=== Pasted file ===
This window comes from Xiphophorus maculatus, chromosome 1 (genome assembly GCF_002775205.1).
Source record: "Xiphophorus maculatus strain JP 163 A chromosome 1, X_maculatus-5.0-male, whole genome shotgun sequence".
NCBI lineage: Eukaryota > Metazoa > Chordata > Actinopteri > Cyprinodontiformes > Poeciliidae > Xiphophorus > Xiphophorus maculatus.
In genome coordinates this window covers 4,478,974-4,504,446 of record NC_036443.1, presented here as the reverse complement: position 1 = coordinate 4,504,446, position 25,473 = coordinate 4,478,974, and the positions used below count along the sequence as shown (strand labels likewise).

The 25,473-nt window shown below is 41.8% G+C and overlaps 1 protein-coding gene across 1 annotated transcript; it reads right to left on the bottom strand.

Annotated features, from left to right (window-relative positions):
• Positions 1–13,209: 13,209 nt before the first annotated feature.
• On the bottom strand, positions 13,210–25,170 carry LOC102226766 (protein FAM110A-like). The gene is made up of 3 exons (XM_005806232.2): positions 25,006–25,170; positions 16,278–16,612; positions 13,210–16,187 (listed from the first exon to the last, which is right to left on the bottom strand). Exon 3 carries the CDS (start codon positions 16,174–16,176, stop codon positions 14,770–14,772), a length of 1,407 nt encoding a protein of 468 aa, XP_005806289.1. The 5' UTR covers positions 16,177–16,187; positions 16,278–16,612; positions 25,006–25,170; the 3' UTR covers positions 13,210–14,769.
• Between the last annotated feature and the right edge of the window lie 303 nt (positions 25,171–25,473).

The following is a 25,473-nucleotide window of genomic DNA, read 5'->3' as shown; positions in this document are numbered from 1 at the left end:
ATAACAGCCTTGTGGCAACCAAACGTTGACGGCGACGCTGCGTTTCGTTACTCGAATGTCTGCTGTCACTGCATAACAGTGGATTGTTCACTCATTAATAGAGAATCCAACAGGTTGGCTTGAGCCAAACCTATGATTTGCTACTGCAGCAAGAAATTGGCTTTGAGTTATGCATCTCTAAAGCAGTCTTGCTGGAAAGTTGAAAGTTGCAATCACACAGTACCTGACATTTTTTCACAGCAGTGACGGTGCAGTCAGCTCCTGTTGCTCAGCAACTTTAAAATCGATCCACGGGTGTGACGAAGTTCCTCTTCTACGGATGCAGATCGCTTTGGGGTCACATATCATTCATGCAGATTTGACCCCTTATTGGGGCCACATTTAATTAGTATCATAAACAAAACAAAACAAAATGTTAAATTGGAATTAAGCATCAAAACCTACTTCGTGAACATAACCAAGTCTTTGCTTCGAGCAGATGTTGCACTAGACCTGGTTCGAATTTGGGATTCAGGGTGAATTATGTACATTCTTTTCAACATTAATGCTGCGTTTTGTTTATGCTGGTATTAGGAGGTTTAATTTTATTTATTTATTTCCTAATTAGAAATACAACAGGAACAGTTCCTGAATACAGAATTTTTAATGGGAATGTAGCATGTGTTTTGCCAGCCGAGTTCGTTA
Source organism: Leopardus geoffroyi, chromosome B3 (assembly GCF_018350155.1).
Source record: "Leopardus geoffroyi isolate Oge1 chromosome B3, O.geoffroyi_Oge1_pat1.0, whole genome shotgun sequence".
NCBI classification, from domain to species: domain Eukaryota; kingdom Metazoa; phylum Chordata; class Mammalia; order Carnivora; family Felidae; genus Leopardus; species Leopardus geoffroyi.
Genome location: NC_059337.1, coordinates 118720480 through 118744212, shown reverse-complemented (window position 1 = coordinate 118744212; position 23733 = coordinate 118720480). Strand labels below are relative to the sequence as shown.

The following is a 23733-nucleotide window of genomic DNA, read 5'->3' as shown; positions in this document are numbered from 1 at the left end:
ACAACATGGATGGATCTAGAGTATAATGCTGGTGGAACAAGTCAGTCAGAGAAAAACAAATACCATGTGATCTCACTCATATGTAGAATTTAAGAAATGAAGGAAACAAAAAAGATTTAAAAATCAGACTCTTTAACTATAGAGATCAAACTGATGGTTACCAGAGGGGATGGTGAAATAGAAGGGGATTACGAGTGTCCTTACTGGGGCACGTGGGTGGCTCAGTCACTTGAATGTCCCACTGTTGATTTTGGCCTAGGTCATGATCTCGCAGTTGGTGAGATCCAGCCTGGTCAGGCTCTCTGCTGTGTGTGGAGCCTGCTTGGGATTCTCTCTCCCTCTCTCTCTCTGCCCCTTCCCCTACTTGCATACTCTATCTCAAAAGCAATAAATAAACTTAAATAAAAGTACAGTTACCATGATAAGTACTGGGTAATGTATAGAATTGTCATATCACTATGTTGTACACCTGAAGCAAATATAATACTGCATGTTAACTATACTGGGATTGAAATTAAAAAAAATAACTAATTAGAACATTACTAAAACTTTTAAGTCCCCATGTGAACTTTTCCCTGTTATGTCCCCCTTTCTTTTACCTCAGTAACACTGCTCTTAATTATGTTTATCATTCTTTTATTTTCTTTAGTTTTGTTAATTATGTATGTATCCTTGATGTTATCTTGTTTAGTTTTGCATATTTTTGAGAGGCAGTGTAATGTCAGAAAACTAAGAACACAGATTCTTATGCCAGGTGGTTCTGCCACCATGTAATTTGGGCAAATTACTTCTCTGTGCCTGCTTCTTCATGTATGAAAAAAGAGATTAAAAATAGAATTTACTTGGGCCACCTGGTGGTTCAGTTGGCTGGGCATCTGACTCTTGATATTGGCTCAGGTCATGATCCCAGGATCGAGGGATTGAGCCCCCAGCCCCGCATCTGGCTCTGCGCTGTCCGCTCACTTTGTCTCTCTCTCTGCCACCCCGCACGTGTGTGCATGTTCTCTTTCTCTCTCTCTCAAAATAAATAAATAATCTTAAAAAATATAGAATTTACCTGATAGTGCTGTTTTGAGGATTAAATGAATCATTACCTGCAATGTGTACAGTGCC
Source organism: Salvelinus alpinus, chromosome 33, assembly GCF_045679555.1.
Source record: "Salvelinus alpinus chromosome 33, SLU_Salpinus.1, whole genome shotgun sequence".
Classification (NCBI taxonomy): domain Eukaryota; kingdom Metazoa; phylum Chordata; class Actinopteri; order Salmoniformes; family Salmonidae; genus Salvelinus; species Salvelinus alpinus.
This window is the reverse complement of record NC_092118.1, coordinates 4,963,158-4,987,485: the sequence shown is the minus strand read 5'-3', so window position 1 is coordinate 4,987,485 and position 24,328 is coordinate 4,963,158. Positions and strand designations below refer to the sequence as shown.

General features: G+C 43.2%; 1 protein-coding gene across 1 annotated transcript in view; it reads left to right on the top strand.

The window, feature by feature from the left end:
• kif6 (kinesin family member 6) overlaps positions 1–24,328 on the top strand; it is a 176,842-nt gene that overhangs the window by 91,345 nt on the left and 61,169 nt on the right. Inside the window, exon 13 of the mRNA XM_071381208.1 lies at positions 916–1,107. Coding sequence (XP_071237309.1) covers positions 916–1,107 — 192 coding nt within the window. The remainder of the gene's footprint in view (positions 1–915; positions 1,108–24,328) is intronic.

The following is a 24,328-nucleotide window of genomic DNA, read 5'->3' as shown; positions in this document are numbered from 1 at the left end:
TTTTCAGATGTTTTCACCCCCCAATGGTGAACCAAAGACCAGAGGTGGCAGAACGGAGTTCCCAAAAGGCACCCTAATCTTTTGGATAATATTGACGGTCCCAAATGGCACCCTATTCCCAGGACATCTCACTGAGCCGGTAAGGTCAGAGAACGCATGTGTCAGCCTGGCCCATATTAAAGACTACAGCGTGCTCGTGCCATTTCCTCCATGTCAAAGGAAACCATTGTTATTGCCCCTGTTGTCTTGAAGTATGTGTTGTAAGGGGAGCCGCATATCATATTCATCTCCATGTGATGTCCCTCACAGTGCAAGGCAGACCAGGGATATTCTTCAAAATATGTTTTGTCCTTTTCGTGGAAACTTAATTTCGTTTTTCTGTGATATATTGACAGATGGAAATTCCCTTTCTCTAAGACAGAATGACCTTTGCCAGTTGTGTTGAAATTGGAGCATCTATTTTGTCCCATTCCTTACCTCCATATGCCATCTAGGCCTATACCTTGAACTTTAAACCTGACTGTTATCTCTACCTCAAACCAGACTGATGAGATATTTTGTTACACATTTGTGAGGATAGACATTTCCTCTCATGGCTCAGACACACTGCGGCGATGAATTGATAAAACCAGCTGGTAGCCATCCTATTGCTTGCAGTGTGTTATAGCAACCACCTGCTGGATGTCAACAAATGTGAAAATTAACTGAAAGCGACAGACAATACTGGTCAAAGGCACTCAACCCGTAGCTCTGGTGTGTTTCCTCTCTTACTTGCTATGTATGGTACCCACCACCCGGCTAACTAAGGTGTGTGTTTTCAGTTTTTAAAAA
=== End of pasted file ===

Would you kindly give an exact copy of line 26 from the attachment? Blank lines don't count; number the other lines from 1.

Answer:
TTTTCAGATGTTTTCACCCCCCAATGGTGAACCAAAGACCAGAGGTGGCAGAACGGAGTTCCCAAAAGGCACCCTAATCTTTTGGATAATATTGACGGTCCCAAATGGCACCCTATTCCCAGGACATCTCACTGAGCCGGTAAGGTCAGAGAACGCATGTGTCAGCCTGGCCCATATTAAAGACTACAGCGTGCTCGTGCCATTTCCTCCATGTCAAAGGAAACCATTGTTATTGCCCCTGTTGTCTTGAAGTATGTGTTGTAAGGGGAGCCGCATATCATATTCATCTCCATGTGATGTCCCTCACAGTGCAAGGCAGACCAGGGATATTCTTCAAAATATGTTTTGTCCTTTTCGTGGAAACTTAATTTCGTTTTTCTGTGATATATTGACAGATGGAAATTCCCTTTCTCTAAGACAGAATGACCTTTGCCAGTTGTGTTGAAATTGGAGCATCTATTTTGTCCCATTCCTTACCTCCATATGCCATCTAGGCCTATACCTTGAACTTTAAACCTGACTGTTATCTCTACCTCAAACCAGACTGATGAGATATTTTGTTACACATTTGTGAGGATAGACATTTCCTCTCATGGCTCAGACACACTGCGGCGATGAATTGATAAAACCAGCTGGTAGCCATCCTATTGCTTGCAGTGTGTTATAGCAACCACCTGCTGGATGTCAACAAATGTGAAAATTAACTGAAAGCGACAGACAATACTGGTCAAAGGCACTCAACCCGTAGCTCTGGTGTGTTTCCTCTCTTACTTGCTATGTATGGTACCCACCACCCGGCTAACTAAGGTGTGTGTTTTCAGTTTTTAAAAA